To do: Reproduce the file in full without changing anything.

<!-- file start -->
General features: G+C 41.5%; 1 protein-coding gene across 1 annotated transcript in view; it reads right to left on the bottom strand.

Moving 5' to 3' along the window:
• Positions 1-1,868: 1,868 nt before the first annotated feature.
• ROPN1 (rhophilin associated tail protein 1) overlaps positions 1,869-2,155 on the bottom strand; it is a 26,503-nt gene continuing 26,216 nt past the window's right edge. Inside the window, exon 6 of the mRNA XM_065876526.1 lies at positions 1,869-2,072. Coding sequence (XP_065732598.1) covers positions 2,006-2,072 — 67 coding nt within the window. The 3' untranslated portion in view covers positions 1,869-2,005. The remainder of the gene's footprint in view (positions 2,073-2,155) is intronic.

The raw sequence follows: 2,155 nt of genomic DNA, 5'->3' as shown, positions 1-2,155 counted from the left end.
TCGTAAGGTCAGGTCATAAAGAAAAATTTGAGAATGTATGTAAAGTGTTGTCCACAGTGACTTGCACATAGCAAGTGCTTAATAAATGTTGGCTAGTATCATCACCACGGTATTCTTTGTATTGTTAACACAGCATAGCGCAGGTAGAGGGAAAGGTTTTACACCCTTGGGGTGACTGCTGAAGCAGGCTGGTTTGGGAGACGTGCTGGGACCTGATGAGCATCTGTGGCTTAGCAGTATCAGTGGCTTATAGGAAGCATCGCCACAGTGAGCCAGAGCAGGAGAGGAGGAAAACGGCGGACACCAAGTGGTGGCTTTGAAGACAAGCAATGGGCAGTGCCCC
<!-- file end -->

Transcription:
General features: G+C 41.5%; 1 protein-coding gene across 1 annotated transcript in view; it reads right to left on the bottom strand.

Moving 5' to 3' along the window:
• Positions 1-1,868: 1,868 nt before the first annotated feature.
• ROPN1 (rhophilin associated tail protein 1) overlaps positions 1,869-2,155 on the bottom strand; it is a 26,503-nt gene continuing 26,216 nt past the window's right edge. Inside the window, exon 6 of the mRNA XM_065876526.1 lies at positions 1,869-2,072. Coding sequence (XP_065732598.1) covers positions 2,006-2,072 — 67 coding nt within the window. The 3' untranslated portion in view covers positions 1,869-2,005. The remainder of the gene's footprint in view (positions 2,073-2,155) is intronic.

The raw sequence follows: 2,155 nt of genomic DNA, 5'->3' as shown, positions 1-2,155 counted from the left end.
TCGTAAGGTCAGGTCATAAAGAAAAATTTGAGAATGTATGTAAAGTGTTGTCCACAGTGACTTGCACATAGCAAGTGCTTAATAAATGTTGGCTAGTATCATCACCACGGTATTCTTTGTATTGTTAACACAGCATAGCGCAGGTAGAGGGAAAGGTTTTACACCCTTGGGGTGACTGCTGAAGCAGGCTGGTTTGGGAGACGTGCTGGGACCTGATGAGCATCTGTGGCTTAGCAGTATCAGTGGCTTATAGGAAGCATCGCCACAGTGAGCCAGAGCAGGAGAGGAGGAAAACGGCGGACACCAAGTGGTGGCTTTGAAGACAAGCAATGGGCAGTGCCCC